Staffordshire’s Police and Crime Commissioner, Matthew Ellis, has today issued an update on the performance of 101 and 999 call handling by Staffordshire Police. It shows further significant improvement.
The time taken to answer calls had worsened since June 2014 because of complexities with work by the force to move from two control rooms to one.
In November, Mr Ellis informed members of Staffordshire’s Police and Crime Panel, who scrutinise the work of the PCC, that assurances given by the force leadership that performance would improve had not happened. He told the Panel that the lack of progress was disappointing and promised help from his office (OPCC) to assist police in dealing with the problem.
An urgent action plan was agreed with Staffordshire Police and weekly performance monitoring arrangements around call centre performance were put in place with the OPCC and have remained since 10 November.
Figures released today show a further improvement with average waiting time for 101 calls reducing from around six minutes in November to less than 60 seconds. The percentage of 999 calls answered within 10 seconds has also improved from 66 per cent in November to 86 per cent. The lowest average time taken in the last 12 months to answer 101 calls was achieved last week at 37 seconds.
Mr Ellis said: “Being able to contact Staffordshire Police in a timely way for both emergency and non-emergency calls is something the public should take for granted. There will always be differences in day to day and week to week performance depending on rising and falling demand. But the worsening performance over several months was a matter of real concern for me, the public and the police.
“New expertise has been provided and new call centre management which has been put in place is improving the performance very substantially. I’m relieved performance of this critical service is now heading firmly in the right direction. The short-term measures that have been put in place will be followed by further work around general customer service in the policing environment.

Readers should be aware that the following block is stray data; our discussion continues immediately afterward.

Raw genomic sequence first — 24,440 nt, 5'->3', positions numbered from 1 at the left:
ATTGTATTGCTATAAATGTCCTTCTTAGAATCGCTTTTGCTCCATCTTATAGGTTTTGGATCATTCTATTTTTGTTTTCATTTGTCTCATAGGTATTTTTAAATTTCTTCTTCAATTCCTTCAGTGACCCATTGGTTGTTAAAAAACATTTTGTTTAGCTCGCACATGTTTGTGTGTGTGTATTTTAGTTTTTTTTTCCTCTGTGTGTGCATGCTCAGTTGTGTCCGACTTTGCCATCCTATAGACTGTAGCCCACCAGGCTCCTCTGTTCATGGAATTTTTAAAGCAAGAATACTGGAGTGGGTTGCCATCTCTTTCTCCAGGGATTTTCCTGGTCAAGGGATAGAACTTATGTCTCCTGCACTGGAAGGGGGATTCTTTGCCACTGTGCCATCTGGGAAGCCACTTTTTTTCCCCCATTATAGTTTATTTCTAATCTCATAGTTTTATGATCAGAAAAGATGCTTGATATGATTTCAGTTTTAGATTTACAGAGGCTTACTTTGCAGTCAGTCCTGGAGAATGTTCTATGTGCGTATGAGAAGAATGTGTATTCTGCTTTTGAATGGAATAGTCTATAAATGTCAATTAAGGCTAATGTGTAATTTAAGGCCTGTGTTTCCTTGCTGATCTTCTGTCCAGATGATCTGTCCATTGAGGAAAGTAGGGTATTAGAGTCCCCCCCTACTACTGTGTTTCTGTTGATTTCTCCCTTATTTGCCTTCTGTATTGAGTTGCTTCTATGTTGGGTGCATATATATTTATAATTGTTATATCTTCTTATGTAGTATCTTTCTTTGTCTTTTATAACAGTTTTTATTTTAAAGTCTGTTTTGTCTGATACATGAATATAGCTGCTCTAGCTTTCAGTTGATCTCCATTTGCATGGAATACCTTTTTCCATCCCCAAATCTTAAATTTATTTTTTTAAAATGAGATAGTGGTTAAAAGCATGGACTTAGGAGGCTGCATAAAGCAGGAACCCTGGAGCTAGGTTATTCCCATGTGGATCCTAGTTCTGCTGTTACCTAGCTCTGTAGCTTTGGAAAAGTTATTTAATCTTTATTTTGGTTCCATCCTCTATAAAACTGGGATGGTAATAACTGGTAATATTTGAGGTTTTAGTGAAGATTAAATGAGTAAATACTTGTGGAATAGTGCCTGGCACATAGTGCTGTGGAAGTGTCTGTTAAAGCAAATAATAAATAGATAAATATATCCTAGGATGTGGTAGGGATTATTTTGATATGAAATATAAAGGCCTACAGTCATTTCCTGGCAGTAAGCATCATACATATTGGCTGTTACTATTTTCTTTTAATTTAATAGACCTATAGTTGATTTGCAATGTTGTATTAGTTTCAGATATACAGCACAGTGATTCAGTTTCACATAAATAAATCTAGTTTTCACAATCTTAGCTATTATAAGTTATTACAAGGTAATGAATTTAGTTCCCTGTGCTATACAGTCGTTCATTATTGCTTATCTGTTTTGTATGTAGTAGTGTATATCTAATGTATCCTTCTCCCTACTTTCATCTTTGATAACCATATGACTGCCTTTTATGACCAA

“This has been a serious issue which through joint effort is now being resolved. The contact centre staff have worked beyond what would normally be expected to try to get things back on track and my thanks and admiration go out to all those who have dug so deep in difficult circumstances. Lessons must, and will, be learned and the current strict governance arrangements involving my office will remain in place to make sure these improvement are maintained.”
Chief Constable Jane Sawyers added: “We have made good progress to improve the time taken to answer the public calls for service. It is really important for me to recognise the excellent commitment, dedication and skill of our control room staff who are constantly seeking to deliver the very best levels of customer service. We will continue to build on the improvements made thus far so that the 101 and 999 systems match the levels of service our communities expect. I am confident moving forward that we will continue to meet those expectations”.
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